THE BOLOGNA PROCESS: A SOURCE OF INTERNAL REFORMS IN HIGHER EDUCATION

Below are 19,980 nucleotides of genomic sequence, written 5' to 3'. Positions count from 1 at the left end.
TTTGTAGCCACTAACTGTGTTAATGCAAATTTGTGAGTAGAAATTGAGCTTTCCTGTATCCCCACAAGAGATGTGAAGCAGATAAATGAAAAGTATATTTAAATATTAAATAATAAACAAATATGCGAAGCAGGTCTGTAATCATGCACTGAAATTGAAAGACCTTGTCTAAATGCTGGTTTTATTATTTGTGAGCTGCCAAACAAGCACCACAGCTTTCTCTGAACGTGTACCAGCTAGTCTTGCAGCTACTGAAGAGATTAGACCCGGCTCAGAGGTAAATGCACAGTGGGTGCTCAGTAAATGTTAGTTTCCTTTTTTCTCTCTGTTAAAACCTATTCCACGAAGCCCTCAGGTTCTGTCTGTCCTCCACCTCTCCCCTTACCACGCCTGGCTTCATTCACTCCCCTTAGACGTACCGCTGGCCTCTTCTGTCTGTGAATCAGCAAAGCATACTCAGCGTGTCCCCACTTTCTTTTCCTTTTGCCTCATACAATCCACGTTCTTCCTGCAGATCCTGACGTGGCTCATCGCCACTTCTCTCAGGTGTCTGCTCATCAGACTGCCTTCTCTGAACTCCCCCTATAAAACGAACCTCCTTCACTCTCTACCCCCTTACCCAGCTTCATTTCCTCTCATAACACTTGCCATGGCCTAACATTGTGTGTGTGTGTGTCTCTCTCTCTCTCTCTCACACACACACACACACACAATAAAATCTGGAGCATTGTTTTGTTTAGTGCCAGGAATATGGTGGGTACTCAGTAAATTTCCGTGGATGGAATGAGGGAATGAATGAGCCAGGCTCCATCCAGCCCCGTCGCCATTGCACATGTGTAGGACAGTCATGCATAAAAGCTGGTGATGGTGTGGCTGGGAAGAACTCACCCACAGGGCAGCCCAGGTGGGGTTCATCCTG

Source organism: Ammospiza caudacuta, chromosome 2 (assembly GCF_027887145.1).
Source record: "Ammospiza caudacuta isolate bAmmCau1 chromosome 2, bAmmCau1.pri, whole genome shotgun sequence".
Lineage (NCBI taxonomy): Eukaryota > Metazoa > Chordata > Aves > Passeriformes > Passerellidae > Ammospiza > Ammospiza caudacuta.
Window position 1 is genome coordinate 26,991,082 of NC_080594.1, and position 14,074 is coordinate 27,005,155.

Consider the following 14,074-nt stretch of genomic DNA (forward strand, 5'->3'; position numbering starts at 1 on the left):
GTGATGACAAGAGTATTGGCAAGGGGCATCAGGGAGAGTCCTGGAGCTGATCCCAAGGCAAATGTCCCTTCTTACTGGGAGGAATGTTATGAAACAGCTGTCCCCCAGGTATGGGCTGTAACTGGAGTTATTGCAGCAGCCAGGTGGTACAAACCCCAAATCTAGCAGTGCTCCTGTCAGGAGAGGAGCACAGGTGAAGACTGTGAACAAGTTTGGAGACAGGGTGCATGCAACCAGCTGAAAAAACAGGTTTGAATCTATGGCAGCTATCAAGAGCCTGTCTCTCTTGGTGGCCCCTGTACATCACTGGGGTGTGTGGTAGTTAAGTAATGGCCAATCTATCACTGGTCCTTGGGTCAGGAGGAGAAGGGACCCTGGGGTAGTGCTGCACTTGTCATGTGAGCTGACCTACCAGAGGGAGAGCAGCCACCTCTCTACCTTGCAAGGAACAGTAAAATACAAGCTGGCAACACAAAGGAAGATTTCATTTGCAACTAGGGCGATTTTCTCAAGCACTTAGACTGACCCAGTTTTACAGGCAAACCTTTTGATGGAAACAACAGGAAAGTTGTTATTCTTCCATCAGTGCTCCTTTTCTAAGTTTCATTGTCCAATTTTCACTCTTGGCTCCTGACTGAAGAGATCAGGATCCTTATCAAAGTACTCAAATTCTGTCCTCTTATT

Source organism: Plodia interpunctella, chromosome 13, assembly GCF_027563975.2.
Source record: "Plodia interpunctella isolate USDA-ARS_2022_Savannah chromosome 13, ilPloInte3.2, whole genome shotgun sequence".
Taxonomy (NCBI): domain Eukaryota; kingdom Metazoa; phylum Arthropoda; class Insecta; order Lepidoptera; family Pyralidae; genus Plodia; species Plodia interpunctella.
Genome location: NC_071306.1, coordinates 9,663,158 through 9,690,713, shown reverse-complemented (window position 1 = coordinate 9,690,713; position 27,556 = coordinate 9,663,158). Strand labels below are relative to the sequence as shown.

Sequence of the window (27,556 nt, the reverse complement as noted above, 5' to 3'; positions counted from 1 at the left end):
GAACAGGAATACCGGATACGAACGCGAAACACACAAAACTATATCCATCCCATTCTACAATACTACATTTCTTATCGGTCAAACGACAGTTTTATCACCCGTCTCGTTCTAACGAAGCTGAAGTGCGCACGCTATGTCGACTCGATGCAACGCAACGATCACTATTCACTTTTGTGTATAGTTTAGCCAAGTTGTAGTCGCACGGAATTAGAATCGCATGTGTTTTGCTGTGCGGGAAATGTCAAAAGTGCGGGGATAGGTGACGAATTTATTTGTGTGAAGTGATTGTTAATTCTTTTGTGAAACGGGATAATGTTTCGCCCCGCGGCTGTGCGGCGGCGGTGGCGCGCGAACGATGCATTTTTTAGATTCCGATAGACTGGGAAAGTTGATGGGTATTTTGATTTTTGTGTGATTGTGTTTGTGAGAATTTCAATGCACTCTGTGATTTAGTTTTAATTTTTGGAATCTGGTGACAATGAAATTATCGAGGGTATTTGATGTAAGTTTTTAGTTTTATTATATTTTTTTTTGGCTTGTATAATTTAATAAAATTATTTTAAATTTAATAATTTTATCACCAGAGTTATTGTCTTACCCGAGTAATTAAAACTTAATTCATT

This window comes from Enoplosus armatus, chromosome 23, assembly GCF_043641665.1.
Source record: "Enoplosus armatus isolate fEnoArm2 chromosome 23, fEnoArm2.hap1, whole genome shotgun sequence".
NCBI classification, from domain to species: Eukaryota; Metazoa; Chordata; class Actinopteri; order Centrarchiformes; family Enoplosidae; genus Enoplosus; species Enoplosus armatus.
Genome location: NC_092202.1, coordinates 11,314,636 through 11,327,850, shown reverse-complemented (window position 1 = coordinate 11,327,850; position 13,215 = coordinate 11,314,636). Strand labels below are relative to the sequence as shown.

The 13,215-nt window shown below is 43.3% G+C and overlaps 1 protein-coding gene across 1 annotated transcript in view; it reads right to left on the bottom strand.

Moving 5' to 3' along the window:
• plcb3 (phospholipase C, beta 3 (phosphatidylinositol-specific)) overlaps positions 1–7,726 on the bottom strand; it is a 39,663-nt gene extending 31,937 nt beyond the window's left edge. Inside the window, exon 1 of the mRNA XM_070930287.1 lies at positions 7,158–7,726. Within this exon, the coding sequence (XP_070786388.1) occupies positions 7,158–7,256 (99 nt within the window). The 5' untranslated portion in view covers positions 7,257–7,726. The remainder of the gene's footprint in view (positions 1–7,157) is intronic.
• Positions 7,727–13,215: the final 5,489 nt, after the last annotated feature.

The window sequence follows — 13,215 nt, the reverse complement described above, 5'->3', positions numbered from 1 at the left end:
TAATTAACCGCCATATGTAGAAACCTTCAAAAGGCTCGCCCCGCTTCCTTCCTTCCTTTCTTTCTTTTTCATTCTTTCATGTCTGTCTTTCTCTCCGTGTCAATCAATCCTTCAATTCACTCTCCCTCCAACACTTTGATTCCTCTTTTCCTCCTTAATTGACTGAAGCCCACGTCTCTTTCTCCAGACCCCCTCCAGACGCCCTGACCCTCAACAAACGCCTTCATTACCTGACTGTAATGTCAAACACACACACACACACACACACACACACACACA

AbstractThe European university education passes through a fundamental change in last decades. Economic integration processes project into life of particular states, nations. In the second half of the 20th century, is searched a way to intensify a role of the European universities with their rich tradition in the interest of increasing Europe prosperity and competitiveness in the whole world framework. Fundamental ideas of the Bologna process are pure, easy and tolerance in principle. We can divide them in basic, initial (i.e. understandable and comparable system, two main levels/cycles – bachelor and master, creation and implementation of the ECTS, support of student and academic staff mobilities, cooperation in quality assurance, enforcement of European dimension), and extension (lifelong learning, diploma supplement, European qualification framework incl. national frameworks, doctoral education as the third level, interconnection of EHEA and ERA, joint degrees, quality standards and their implementation). Since the half of 90th of last century in the Czech Republic, has grown the number of students at particular universities, increased the number of universities and their faculties; the offer of tertiary education has been extended with number of non-university private higher schools and higher professional schools markedly. The reached higher level of education is a positive trend, if this aspect is regarded in general. However, we must see also a validity of the Gaussian distribution in connection with an population ability in education area. And more, a decrease of university education would be in direct discrepancy with understanding education as a competition advantage, as a necessary condition of dynamic growth of society welfare. The creation and implementation of the ECTS belong to initial ideas of the Bologna process. One of the most important functions – the education quality assurance – is closed implicitly among its three basic functions (allocation, cumulativeness, and transferability). A key question stays the providing desired learning outcomes and acquirement of needed competencies to be a graduate of a study programme, respectively a study specialisation. In certain sense, the learning outcomes and acquired competencies are inseparable. We could speak on the learning outcomes as competency holders. The Dublin descriptors, created in the Bologna process for a coordination of higher education, as well European Qualification Framework play an important role at competency determination. The ECTS, including definition of learning outcomes and relevant competencies, are getting a needful part of an approach of each academic staff to teaching. The Prague communiqué challenges universities to develop study programmes, which combine academic quality and permanent employability. A divergence from “academic” to pure “professional” education could mean as a result an increasing rate of flexibility and adaptability regarding deficiently wide education potential of a person. Economic, as well social consequences of such a situation are obvious. The European Commission sees the modernisation of the European universities as a way leading not only to the EHEA creation, but too the ERA creation. In this sense, the universities present an enormous potential, which can contribute markedly to strengthen competitiveness of the European economic area.
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